Returns surge for sheep farmers on burgeoning wool demand

A surge in demand from local wool processing companies and foreign markets have together resuscitated Kenya's sheep farming, with wool prices now at record highs and farmers struggling to keep up with the new demand.

Kenya’s wool industry was once vibrant, in the 1990s, when the country prided itself on having fully integrated wool and textile mills - with Raymond Woollen Mills Ltd in Eldoret being the envy of the region. But the rapid liberalisation of the economy in the late 1990s saw the wool industry decline, even leading to the closure of Raymond Woollen Mills.

Now the revival of Raymond Woollen Mills, as Rupa, after being bought Indian investors,, the increased demand from the Eldoret-based Ken Kit and Spin Kit factories and a growing appetite for wool from emerging markets in COMESA and from the USA, have seen farmers in the area move back into sheep farming, with the price for wool now hitting Sh300 per kg, up from a low of Sh80 a kilo in 2006.

The Ministry of Agriculture in its livestock survey reports that rearing of sheep in West-Pokot, Marakwet and Keiyo Districts, where the mills are located, has doubled in the last 10 years, with Marakwet District, which is the leading wool producer in the region, earning Sh15.5m last year from the sale of 240,000 kilos of wool, up from Sh7m in 2000.

Likewise, Kapcherop region in Eldoret now has 33,000 wool sheep, while nearby Kapyego has 44,000.

Mark Kipyator is among the 33,000 sheep farmers in Kapcherop region who now supplies his wool to Rupa, 'selling an average 600 kilos from his 20 sheep, to earn Sh180,000 annually.

“They were moving from door to door pleading with us to invest in sheep farming. We had heard stories of our fathers who had invested in sheep farming and they got disappointed with mismanagement at the mills and that was our concern. They addressed those concerns and promised us that we would be paid upon delivery. The agreement was too good to reject at a time when maize wasn't doing so well,” said the 30-year-old father of two who sold an acre of his land to invest in the sheep farming.

This climbing demand for wool and sheep hair has also seen more mills established elsewhere in the country, with competition from the EPZ and wool merchants who export the wool directly to foreign markets working to the benefit of sheep farmers.

Alongside this expanding demand, farmers and research institutions have also been working to breed sheep that do well in particular areas. For instance, in arid and semi arid areas of North Eastern, Eastern, Coastal, North Rift and parts of Nyanza, breeds such as Dorper, Persian Black, Red Masaai and Nyanza Fat Tail have proven ideal, according to scientists.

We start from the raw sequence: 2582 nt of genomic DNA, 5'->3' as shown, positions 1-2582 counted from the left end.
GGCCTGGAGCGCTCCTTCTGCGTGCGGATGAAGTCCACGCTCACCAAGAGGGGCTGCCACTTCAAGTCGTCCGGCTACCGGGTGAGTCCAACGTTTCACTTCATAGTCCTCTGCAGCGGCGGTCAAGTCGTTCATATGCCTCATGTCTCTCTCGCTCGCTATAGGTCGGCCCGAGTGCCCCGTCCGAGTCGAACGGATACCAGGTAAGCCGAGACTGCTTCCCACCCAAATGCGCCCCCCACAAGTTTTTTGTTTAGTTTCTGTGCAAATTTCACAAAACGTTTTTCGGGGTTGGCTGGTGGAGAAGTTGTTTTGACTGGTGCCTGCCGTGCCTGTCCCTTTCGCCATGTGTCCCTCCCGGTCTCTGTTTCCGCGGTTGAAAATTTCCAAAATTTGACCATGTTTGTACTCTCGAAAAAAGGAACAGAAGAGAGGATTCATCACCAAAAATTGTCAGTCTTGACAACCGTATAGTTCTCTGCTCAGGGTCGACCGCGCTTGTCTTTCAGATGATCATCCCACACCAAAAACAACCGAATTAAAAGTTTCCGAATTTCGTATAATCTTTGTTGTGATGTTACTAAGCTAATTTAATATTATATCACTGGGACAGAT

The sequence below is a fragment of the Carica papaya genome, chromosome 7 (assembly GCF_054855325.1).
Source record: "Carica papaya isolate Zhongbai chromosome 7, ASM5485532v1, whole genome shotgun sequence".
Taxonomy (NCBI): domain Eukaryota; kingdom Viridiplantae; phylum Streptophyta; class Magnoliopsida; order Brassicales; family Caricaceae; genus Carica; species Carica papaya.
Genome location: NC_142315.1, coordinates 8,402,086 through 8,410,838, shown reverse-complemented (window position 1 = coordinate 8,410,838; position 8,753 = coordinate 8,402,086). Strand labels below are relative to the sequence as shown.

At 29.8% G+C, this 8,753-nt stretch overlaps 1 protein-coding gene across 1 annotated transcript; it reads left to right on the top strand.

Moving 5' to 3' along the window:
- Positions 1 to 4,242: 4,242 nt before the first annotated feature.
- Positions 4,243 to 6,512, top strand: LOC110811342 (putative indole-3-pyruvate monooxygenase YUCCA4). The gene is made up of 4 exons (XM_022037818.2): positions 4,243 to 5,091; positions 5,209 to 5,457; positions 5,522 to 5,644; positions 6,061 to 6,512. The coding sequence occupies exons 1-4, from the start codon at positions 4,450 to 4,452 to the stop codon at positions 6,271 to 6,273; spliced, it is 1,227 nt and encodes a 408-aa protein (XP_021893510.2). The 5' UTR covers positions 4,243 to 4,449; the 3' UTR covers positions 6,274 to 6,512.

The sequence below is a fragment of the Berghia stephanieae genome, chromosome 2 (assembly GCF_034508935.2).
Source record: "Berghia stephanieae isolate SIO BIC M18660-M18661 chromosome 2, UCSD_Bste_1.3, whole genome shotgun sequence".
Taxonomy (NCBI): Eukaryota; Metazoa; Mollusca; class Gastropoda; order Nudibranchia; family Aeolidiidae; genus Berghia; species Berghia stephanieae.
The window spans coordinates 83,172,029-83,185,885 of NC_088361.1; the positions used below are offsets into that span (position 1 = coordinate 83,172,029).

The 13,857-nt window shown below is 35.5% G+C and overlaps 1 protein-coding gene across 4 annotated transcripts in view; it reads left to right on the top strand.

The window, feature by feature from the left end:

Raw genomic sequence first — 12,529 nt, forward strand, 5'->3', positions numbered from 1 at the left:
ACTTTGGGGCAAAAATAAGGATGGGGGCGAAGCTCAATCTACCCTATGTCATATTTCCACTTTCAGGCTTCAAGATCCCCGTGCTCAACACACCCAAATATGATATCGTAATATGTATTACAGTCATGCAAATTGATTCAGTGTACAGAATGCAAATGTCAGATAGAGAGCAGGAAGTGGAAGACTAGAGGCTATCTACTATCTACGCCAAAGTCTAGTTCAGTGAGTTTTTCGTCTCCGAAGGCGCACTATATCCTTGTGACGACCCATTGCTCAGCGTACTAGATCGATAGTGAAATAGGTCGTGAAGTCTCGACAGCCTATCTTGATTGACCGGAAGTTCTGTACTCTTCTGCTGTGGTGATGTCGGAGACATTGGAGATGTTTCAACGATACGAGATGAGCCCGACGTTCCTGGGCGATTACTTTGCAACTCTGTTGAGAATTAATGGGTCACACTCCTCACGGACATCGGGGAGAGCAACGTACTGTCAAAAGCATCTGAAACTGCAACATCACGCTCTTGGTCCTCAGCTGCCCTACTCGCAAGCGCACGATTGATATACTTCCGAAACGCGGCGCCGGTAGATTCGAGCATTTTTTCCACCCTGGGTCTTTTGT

In high rainfall, cold areas of Central, Rift Valley, Western and parts of Coast and Nyanza, wool breeds such as Merino, Romney Marsh, Corriendale and the Hampshire have performed well.

Sheep rearing is considered one of the easiest livestock ventures, requiring relatively little tending, save for guarding against deformation and foot rot. Moreover, the majority of the breeds in the country give birth twice a year, meaning that with 1 male ram and 2 female ewes, a farmer will have about 31 heads of sheep stock within three years. Lambs reach maturity within a year and shearing is done twice a year, preferably after cold seasons or prior to lambing for ewes.

A single sheep produces from 8kgs to 33 kg of wool a year. The cost of shearing ranges from Sh50 up to Sh200 a sheep according to farmers in Eldoret.

Wool is a natural fibre, ranked as the world's second natural fibre after cotton. It is mostly used for clothing, interior furnishing and industrial purposes. Currently, the global demand for wool is rising on the generally increased demand for natural fibres, driven by consumers' preference for natural products, and has been accelerated by the impact of rising oil prices on synthetic fibre prices.

Australia, New Zealand and South Africa are currently the global leaders in wool exports.

Farmers interested in rearing sheep can get more information from the Ministry of Livestock. For those farmers already in sheep farming there are now more than 52 mills throughout the major urban centres in Kenya, spanning from Nairobi to North Rift, Athi River, Eldoret, Kibwezi, Kisumu, Mombasa, Nanyuki, Nakuru, Thika, and Ruiru, which all buy wool and sheep skin. Some of them include Ngoringori Development Cooperative on 0722476098, Eldoret Hides and Skin Merchants on 0722594162, Mt Kenya Textile Ltd, Alpha Knits Ltd in Nairobi and Afrospin Ltd in Nakuru.

Written by Bob Koigi for African Laughter